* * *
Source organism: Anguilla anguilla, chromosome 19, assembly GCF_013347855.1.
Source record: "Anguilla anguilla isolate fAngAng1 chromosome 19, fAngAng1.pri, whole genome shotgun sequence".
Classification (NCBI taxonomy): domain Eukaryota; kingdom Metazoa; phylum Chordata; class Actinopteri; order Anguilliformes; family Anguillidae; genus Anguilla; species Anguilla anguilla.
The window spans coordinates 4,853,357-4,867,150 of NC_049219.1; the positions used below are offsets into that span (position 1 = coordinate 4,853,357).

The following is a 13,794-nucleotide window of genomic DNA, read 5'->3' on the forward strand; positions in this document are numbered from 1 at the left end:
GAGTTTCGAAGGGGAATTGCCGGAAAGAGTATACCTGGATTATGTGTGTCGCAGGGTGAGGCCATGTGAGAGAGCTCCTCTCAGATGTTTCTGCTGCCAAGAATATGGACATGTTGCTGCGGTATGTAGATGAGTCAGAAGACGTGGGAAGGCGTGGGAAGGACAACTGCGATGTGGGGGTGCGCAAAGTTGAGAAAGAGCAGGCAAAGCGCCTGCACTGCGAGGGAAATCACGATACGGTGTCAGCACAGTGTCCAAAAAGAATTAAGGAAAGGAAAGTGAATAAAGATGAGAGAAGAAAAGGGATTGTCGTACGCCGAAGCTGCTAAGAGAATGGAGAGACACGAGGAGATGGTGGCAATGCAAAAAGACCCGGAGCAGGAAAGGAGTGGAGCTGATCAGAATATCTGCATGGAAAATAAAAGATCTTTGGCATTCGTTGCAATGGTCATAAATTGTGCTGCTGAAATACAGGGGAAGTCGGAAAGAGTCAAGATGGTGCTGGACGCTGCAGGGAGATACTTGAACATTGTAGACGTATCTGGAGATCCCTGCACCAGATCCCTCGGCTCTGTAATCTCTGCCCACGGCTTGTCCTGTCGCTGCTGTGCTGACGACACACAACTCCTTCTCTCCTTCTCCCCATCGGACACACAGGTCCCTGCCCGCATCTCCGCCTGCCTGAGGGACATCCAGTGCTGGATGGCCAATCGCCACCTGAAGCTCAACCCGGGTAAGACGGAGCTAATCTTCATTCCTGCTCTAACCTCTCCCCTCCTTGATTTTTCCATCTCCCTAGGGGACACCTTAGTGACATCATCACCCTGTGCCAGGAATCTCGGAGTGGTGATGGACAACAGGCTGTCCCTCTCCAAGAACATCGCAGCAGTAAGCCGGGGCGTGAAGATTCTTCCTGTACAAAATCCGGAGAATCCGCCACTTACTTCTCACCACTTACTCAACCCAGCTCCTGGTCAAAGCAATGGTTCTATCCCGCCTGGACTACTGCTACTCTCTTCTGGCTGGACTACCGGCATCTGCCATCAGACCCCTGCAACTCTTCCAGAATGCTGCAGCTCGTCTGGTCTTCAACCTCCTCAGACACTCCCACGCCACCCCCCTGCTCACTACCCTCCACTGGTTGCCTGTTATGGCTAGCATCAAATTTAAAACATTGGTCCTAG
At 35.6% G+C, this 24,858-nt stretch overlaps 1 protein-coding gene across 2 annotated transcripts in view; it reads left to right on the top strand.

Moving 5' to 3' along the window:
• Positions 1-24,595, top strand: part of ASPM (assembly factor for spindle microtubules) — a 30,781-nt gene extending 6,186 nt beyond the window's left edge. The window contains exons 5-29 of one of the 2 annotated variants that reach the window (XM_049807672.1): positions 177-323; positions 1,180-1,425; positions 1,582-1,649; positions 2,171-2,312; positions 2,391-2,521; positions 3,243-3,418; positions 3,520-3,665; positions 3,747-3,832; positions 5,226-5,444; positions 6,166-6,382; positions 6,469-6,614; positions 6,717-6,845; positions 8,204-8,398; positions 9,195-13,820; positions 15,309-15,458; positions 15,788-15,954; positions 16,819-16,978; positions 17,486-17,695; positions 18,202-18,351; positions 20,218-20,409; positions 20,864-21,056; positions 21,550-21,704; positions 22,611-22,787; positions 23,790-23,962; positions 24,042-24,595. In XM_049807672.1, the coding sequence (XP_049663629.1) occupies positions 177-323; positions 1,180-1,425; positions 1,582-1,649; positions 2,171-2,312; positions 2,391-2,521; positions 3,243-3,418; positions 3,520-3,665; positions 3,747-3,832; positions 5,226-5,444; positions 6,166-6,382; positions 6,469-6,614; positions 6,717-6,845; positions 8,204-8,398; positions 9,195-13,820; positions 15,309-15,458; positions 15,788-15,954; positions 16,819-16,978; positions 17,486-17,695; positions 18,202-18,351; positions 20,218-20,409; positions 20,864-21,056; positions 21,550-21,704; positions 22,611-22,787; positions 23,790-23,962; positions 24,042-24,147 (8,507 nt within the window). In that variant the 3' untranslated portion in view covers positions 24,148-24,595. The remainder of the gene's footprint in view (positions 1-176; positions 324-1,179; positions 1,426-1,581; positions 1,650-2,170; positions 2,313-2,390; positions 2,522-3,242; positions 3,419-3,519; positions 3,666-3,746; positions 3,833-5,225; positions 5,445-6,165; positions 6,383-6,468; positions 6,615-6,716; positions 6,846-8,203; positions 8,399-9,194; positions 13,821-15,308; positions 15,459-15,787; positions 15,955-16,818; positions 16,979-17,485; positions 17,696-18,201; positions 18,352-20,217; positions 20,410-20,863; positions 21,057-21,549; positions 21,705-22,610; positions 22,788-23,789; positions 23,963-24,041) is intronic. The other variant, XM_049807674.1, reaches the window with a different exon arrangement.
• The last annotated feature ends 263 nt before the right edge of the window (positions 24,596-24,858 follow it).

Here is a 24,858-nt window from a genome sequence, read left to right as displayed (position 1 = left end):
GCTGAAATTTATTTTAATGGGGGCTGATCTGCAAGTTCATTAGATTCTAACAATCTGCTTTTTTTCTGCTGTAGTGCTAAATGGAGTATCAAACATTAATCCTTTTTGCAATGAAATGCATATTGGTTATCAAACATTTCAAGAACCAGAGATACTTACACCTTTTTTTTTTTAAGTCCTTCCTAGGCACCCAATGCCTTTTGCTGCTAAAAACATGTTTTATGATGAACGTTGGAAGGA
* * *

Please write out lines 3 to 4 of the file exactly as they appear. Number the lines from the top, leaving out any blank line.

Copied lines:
Classification (NCBI taxonomy): domain Eukaryota; kingdom Metazoa; phylum Chordata; class Actinopteri; order Anguilliformes; family Anguillidae; genus Anguilla; species Anguilla anguilla.
The window spans coordinates 4,853,357-4,867,150 of NC_049219.1; the positions used below are offsets into that span (position 1 = coordinate 4,853,357).